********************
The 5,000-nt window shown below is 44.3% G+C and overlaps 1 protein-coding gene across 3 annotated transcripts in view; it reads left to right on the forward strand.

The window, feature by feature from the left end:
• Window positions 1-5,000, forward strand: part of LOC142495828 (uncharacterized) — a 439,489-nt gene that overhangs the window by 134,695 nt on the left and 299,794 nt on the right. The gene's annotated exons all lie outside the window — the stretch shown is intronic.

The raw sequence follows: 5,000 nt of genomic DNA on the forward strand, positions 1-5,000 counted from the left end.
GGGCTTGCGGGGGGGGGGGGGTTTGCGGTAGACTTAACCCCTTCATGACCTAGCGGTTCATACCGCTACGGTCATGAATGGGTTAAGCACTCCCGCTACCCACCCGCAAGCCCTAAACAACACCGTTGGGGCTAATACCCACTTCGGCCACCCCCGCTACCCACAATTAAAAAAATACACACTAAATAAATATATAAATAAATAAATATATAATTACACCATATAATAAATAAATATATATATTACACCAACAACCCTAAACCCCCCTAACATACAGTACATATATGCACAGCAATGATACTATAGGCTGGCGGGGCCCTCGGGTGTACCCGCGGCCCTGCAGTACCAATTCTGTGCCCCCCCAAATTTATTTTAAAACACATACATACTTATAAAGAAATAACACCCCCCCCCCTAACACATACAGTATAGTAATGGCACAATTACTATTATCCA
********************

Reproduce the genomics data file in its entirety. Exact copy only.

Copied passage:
The 5,000-nt window shown below is 44.3% G+C and overlaps 1 protein-coding gene across 3 annotated transcripts in view; it reads left to right on the forward strand.

The window, feature by feature from the left end:
• Window positions 1-5,000, forward strand: part of LOC142495828 (uncharacterized) — a 439,489-nt gene that overhangs the window by 134,695 nt on the left and 299,794 nt on the right. The gene's annotated exons all lie outside the window — the stretch shown is intronic.

The raw sequence follows: 5,000 nt of genomic DNA on the forward strand, positions 1-5,000 counted from the left end.
GGGCTTGCGGGGGGGGGGGGGTTTGCGGTAGACTTAACCCCTTCATGACCTAGCGGTTCATACCGCTACGGTCATGAATGGGTTAAGCACTCCCGCTACCCACCCGCAAGCCCTAAACAACACCGTTGGGGCTAATACCCACTTCGGCCACCCCCGCTACCCACAATTAAAAAAATACACACTAAATAAATATATAAATAAATAAATATATAATTACACCATATAATAAATAAATATATATATTACACCAACAACCCTAAACCCCCCTAACATACAGTACATATATGCACAGCAATGATACTATAGGCTGGCGGGGCCCTCGGGTGTACCCGCGGCCCTGCAGTACCAATTCTGTGCCCCCCCAAATTTATTTTAAAACACATACATACTTATAAAGAAATAACACCCCCCCCCCTAACACATACAGTATAGTAATGGCACAATTACTATTATCCA